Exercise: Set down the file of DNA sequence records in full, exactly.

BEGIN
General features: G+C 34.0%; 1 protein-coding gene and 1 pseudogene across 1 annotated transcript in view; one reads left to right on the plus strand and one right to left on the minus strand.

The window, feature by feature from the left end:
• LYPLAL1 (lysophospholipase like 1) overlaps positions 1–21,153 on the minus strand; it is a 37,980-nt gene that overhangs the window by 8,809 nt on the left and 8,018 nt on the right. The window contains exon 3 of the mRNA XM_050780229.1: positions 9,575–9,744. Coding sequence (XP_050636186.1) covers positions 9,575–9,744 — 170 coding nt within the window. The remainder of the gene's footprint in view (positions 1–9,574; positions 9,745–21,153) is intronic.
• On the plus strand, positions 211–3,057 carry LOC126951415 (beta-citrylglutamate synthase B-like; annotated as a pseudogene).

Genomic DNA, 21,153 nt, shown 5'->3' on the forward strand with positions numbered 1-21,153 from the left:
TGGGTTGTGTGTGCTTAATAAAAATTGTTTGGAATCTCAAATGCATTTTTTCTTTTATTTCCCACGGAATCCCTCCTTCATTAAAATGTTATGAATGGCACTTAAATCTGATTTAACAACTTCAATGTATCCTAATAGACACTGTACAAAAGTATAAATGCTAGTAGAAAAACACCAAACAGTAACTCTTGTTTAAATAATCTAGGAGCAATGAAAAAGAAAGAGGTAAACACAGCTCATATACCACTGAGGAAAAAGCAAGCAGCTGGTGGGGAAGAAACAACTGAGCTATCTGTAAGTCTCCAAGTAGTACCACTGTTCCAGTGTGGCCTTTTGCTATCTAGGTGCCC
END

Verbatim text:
General features: G+C 34.0%; 1 protein-coding gene and 1 pseudogene across 1 annotated transcript in view; one reads left to right on the plus strand and one right to left on the minus strand.

The window, feature by feature from the left end:
• LYPLAL1 (lysophospholipase like 1) overlaps positions 1–21,153 on the minus strand; it is a 37,980-nt gene that overhangs the window by 8,809 nt on the left and 8,018 nt on the right. The window contains exon 3 of the mRNA XM_050780229.1: positions 9,575–9,744. Coding sequence (XP_050636186.1) covers positions 9,575–9,744 — 170 coding nt within the window. The remainder of the gene's footprint in view (positions 1–9,574; positions 9,745–21,153) is intronic.
• On the plus strand, positions 211–3,057 carry LOC126951415 (beta-citrylglutamate synthase B-like; annotated as a pseudogene).

Genomic DNA, 21,153 nt, shown 5'->3' on the forward strand with positions numbered 1-21,153 from the left:
TGGGTTGTGTGTGCTTAATAAAAATTGTTTGGAATCTCAAATGCATTTTTTCTTTTATTTCCCACGGAATCCCTCCTTCATTAAAATGTTATGAATGGCACTTAAATCTGATTTAACAACTTCAATGTATCCTAATAGACACTGTACAAAAGTATAAATGCTAGTAGAAAAACACCAAACAGTAACTCTTGTTTAAATAATCTAGGAGCAATGAAAAAGAAAGAGGTAAACACAGCTCATATACCACTGAGGAAAAAGCAAGCAGCTGGTGGGGAAGAAACAACTGAGCTATCTGTAAGTCTCCAAGTAGTACCACTGTTCCAGTGTGGCCTTTTGCTATCTAGGTGCCC